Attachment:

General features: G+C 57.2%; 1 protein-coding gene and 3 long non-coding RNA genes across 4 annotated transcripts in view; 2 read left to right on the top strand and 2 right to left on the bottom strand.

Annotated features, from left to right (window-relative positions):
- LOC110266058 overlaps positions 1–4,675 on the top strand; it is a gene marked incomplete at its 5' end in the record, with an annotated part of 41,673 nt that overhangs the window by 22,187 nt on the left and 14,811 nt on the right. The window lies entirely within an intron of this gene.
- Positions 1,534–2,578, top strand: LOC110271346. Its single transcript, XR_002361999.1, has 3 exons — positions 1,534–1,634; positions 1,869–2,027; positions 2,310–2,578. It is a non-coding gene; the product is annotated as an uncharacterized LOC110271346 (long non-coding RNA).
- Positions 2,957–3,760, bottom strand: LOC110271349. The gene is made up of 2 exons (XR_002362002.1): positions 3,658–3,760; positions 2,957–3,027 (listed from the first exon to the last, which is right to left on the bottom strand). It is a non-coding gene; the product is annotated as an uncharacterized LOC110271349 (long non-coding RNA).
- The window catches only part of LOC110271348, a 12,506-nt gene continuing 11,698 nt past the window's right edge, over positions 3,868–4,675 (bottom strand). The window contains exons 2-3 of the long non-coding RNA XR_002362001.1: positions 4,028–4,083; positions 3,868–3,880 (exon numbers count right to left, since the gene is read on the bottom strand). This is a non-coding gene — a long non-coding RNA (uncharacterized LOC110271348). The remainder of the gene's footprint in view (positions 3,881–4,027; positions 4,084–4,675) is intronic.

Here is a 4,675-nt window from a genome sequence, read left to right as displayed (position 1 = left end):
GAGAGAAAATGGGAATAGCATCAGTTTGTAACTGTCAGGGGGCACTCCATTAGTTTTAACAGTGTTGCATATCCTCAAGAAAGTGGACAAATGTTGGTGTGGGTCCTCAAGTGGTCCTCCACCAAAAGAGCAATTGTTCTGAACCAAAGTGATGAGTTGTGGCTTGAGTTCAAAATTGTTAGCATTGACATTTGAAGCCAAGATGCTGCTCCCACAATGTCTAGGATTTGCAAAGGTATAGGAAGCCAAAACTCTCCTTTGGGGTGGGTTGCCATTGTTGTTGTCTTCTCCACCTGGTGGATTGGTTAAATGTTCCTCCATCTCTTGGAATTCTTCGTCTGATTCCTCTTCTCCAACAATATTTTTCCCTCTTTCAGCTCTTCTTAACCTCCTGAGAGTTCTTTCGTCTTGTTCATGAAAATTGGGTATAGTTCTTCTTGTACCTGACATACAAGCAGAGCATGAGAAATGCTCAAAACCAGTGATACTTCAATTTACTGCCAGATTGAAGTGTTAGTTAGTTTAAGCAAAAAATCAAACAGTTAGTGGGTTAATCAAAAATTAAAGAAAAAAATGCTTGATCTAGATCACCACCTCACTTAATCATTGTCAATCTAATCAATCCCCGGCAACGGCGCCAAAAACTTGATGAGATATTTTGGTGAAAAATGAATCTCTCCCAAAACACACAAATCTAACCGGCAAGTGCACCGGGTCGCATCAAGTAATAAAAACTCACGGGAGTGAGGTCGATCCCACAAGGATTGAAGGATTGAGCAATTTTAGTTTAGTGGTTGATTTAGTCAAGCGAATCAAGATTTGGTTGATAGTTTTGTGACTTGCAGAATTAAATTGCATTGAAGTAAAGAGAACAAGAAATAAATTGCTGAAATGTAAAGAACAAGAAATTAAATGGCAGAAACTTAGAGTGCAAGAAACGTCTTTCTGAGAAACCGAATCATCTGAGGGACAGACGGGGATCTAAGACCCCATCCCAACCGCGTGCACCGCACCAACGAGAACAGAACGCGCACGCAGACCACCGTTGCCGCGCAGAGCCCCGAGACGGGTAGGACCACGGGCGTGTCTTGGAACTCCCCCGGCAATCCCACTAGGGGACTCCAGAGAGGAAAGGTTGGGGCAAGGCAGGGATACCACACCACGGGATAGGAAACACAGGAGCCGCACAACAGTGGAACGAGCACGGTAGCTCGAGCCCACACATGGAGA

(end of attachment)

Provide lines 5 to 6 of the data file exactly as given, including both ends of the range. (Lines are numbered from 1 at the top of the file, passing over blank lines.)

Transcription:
- Positions 2,957–3,760, bottom strand: LOC110271349. The gene is made up of 2 exons (XR_002362002.1): positions 3,658–3,760; positions 2,957–3,027 (listed from the first exon to the last, which is right to left on the bottom strand). It is a non-coding gene; the product is annotated as an uncharacterized LOC110271349 (long non-coding RNA).
- The window catches only part of LOC110271348, a 12,506-nt gene continuing 11,698 nt past the window's right edge, over positions 3,868–4,675 (bottom strand). The window contains exons 2-3 of the long non-coding RNA XR_002362001.1: positions 4,028–4,083; positions 3,868–3,880 (exon numbers count right to left, since the gene is read on the bottom strand). This is a non-coding gene — a long non-coding RNA (uncharacterized LOC110271348). The remainder of the gene's footprint in view (positions 3,881–4,027; positions 4,084–4,675) is intronic.